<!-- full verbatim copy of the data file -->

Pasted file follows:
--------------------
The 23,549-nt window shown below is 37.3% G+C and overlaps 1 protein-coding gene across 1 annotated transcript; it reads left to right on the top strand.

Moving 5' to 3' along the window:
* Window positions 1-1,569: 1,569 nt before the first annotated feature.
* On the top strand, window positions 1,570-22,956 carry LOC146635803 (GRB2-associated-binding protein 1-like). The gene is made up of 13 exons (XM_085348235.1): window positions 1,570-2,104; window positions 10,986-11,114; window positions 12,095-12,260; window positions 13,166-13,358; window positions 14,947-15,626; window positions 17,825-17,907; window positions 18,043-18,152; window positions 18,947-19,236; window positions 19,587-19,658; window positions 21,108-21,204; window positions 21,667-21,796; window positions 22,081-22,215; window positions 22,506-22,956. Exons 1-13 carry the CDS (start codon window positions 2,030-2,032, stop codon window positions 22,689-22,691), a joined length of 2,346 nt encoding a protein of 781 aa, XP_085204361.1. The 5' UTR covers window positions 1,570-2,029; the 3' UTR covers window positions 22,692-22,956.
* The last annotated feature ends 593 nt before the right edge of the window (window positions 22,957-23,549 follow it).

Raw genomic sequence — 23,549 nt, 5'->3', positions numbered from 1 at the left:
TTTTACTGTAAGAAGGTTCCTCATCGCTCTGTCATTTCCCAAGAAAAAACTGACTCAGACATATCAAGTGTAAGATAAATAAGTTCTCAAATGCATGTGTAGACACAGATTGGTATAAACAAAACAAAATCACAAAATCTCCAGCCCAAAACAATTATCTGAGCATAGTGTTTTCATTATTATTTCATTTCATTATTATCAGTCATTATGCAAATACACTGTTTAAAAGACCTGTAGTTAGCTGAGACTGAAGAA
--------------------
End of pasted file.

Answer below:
The 23,549-nt window shown below is 37.3% G+C and overlaps 1 protein-coding gene across 1 annotated transcript; it reads left to right on the top strand.

Moving 5' to 3' along the window:
* Window positions 1-1,569: 1,569 nt before the first annotated feature.
* On the top strand, window positions 1,570-22,956 carry LOC146635803 (GRB2-associated-binding protein 1-like). The gene is made up of 13 exons (XM_085348235.1): window positions 1,570-2,104; window positions 10,986-11,114; window positions 12,095-12,260; window positions 13,166-13,358; window positions 14,947-15,626; window positions 17,825-17,907; window positions 18,043-18,152; window positions 18,947-19,236; window positions 19,587-19,658; window positions 21,108-21,204; window positions 21,667-21,796; window positions 22,081-22,215; window positions 22,506-22,956. Exons 1-13 carry the CDS (start codon window positions 2,030-2,032, stop codon window positions 22,689-22,691), a joined length of 2,346 nt encoding a protein of 781 aa, XP_085204361.1. The 5' UTR covers window positions 1,570-2,029; the 3' UTR covers window positions 22,692-22,956.
* The last annotated feature ends 593 nt before the right edge of the window (window positions 22,957-23,549 follow it).

Raw genomic sequence — 23,549 nt, 5'->3', positions numbered from 1 at the left:
TTTTACTGTAAGAAGGTTCCTCATCGCTCTGTCATTTCCCAAGAAAAAACTGACTCAGACATATCAAGTGTAAGATAAATAAGTTCTCAAATGCATGTGTAGACACAGATTGGTATAAACAAAACAAAATCACAAAATCTCCAGCCCAAAACAATTATCTGAGCATAGTGTTTTCATTATTATTTCATTTCATTATTATCAGTCATTATGCAAATACACTGTTTAAAAGACCTGTAGTTAGCTGAGACTGAAGAA